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STEM Celebrity Spotlight: Vivien Thomas

By Clare Schinzel

The 1930s were a troubling time in American history. The stock market crash destroyed jobs, family lifestyles, and the opulence of the twenties as a whole. But through the cracks of this awful decade, certain individuals managed to hone their skills and fight against the segregated blocks of society. Vivien Thomas proved that this period wasn’t an endless cycle of disappointment. As an African-American, he was a trailblazing surgeon who laid the foundation of modern cardiac surgery procedures as we know them today.

Born in Lake Providence, Louisiana in 1910, Thomas faced many race-related hardships as the grandson of a slave living in the South. Although he attended and graduated with honors from Nashville’s Pearl High School in 1929, racial tension prevented him from pursuing higher education. Undeterred and desperate for work after the stock market crash that October, Thomas accepted a laboratory assistant job with Dr. Alfred Balock at Vanderbilt University in 1930.

Blalock took Thomas under his wing: he assured that the young assistant was well-versed in anatomy and physiology. Thomas’s new knowledge allowed him to master complex surgery techniques and research methods. Unfortunately, because of how widely accepted racism was, Thomas was only paid as a janitor despite his work making him equivalent to the role of a postdoctoral researcher.

Together, the duo investigated hemorrhagic and traumatic shock. Later, the research aided in treating Crush syndrome, which saved thousands of lives in World War II. Blalock and Thomas dismissed the arbitrary medical rule that pushed against opening up the heart. Their heart exploratories gave the reassurance and experience needed for the lifesaving surgeries they would perform nearly a decade later at Johns Hopkins. Due to their groundbreaking work, Blalock accepted the position of Chief of Surgery at Johns Hopkins in 1941 where he asked Thomas to accompany him.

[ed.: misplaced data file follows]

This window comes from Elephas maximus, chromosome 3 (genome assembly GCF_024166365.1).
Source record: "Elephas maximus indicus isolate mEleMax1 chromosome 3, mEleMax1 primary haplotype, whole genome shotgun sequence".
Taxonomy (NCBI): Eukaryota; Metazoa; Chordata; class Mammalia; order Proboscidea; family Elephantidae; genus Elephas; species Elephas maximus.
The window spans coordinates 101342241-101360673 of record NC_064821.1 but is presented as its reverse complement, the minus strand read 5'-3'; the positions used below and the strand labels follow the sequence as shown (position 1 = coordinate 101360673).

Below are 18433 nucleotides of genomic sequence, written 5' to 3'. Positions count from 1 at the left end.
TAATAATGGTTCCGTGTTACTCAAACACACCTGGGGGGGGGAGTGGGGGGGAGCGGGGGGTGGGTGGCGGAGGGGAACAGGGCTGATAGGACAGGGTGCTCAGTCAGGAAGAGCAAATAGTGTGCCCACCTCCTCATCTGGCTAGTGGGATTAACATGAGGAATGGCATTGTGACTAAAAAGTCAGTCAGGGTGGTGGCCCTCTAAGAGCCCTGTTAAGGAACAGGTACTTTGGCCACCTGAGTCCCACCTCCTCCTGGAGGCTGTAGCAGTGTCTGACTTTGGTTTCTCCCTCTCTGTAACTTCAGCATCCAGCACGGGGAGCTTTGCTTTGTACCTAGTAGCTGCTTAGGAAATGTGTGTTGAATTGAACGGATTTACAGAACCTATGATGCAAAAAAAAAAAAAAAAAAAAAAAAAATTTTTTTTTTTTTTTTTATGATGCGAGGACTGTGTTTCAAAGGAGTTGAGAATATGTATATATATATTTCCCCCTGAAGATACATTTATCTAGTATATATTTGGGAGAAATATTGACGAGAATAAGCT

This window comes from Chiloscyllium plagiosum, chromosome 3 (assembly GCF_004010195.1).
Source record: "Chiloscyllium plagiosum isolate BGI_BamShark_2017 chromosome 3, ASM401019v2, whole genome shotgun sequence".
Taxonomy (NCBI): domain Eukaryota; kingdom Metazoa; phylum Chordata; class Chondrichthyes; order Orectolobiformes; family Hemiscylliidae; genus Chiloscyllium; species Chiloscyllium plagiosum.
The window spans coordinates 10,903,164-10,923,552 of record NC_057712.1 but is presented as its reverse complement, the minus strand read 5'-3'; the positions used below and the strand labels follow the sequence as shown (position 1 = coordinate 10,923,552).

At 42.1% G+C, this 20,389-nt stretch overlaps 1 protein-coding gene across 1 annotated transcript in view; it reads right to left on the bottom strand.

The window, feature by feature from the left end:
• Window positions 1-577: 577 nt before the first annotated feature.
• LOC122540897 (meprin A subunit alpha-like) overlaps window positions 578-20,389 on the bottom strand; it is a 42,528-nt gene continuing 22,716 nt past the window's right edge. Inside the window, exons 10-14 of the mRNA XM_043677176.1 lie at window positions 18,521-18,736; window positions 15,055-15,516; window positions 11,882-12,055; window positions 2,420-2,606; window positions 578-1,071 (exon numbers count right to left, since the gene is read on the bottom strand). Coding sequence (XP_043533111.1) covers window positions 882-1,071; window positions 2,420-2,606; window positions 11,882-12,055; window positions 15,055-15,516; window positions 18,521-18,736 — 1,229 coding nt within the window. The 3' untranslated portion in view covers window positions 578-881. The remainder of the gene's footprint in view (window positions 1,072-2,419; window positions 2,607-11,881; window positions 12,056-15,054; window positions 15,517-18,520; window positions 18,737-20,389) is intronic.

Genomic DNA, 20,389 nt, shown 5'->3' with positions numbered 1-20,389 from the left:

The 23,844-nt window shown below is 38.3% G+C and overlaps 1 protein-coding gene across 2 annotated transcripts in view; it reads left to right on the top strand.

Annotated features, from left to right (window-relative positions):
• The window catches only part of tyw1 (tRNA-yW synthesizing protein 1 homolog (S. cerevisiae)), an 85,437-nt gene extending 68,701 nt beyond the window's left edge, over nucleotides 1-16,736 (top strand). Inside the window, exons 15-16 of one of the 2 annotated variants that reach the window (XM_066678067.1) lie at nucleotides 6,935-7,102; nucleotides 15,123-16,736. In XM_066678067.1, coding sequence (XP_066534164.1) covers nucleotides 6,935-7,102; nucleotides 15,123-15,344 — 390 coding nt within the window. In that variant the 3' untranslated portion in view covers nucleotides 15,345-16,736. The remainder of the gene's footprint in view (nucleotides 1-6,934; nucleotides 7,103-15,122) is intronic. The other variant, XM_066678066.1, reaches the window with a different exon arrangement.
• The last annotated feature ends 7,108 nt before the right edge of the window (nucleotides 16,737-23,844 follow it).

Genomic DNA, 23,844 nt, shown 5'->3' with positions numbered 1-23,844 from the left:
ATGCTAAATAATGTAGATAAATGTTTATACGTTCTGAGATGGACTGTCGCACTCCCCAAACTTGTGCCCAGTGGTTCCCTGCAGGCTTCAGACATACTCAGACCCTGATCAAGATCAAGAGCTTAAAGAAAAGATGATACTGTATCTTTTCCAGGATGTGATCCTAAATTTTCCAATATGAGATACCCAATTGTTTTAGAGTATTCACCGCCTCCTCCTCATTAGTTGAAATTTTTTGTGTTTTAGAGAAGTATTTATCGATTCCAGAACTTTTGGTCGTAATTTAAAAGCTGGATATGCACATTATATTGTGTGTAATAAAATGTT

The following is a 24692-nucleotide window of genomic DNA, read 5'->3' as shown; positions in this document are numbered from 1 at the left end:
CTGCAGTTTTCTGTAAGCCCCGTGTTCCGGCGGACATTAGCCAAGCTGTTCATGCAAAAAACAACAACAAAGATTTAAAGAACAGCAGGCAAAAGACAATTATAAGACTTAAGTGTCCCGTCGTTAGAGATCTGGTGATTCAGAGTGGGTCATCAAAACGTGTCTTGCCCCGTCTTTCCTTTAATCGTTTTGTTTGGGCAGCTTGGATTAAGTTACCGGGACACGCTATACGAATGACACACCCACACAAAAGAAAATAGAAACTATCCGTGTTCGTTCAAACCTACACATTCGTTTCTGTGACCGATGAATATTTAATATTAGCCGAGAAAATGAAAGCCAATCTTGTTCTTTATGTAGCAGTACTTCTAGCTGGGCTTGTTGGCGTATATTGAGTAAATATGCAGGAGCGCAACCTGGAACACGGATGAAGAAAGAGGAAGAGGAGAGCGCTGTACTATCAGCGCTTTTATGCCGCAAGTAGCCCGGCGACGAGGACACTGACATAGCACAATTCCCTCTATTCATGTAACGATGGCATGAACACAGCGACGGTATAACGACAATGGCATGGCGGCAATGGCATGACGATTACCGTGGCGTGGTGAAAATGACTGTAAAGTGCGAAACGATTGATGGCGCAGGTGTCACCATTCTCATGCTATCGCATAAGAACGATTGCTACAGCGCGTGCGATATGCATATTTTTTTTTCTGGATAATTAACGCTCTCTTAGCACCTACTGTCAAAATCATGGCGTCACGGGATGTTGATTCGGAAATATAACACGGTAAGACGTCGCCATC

In 1943, Thomas and Blalock were contacted by pediatric cardiologist Dr. Helen Taussig. Taussig was investigating a surgical method that could combat a fatal four-part heart disfigurement called the Tetralogy of Fallot. Accepting the challenge, Thomas’ first task was to induce cyanosis (a leading symptom of the Tetralogy of Fallot) in a dog and then right the condition using a pulmonary-to-subclavian anastomosis. Two hundred dogs later, Blalock and Thomas determined that the procedure would not be lethal to a human patient. Because of his thorough practice with dog patients, Thomas stood behind Blalock during the first surgery, guiding him through the procedure. The following year, the procedure was published in the May edition of the Journal of the American Medical Association. However, Blalock and Taussig were the only ones credited for the new surgical methodology.

Even after being dismissed so blatantly, Thomas continued with surgical work. He trained a large group of young surgeons in the 1940s and developed a reputation for being a precise and efficient surgeon. Frank Spencer, Rowena Specher, Alex Haller, and many other famous surgeons credited their training to Thomas, claiming he made the most complicated surgeries look simple with his skill. Despite all of his skills, Thomas still received janitorial pay until Blalock was able to negotiate for higher pay, eventually becoming the highest-paid technician at Johns Hopkins by 1946.

After Blalock’s death, Thomas opted to stay at Johns Hopkins, eventually becoming the director of Surgical Research Laboratories. He used his opportunities to train African American lab technicians and Johns Hopkins's first black cardiac resident, Dr. Levi Watkins. Thomas aided his work in the adaptation of the Automatic Implantable defibrillator.

Ready to finally recognize his work, Johns Hopkins University awarded Thomas with an honorary doctorate. But because of race-related restrictions, his doctorate was in law, rather than medical work. Thomas retired in 1979, and later wrote his autobiography Pioneering Research in Surgical Shock and Cardiovascular Surgery: Vivien Thomas and His Work with Alfred Blalock. Thomas died on November 26, 1985, after a battle with pancreatic cancer. Even with his tragic death, his autobiography brought hope to many aspiring black surgeons, and his pioneering work in surgery and rise to the top through racial tensions provided a much-needed positive story in the wake of the Great Depression. Thomas should be remembered as a trailblazer and incredible surgeon, and hopefully, with the walls he tore down, many other minorities can follow in his footsteps.

Works Cited

Admin. “Vivien T. Thomas.” Vanderbilt University, Vanderbilt University,

20 Aug. 2018,


"Vivien Thomas." Wikipedia, The Free Encyclopedia, Wikimedia

Foundation, 13 Aug. 2023,


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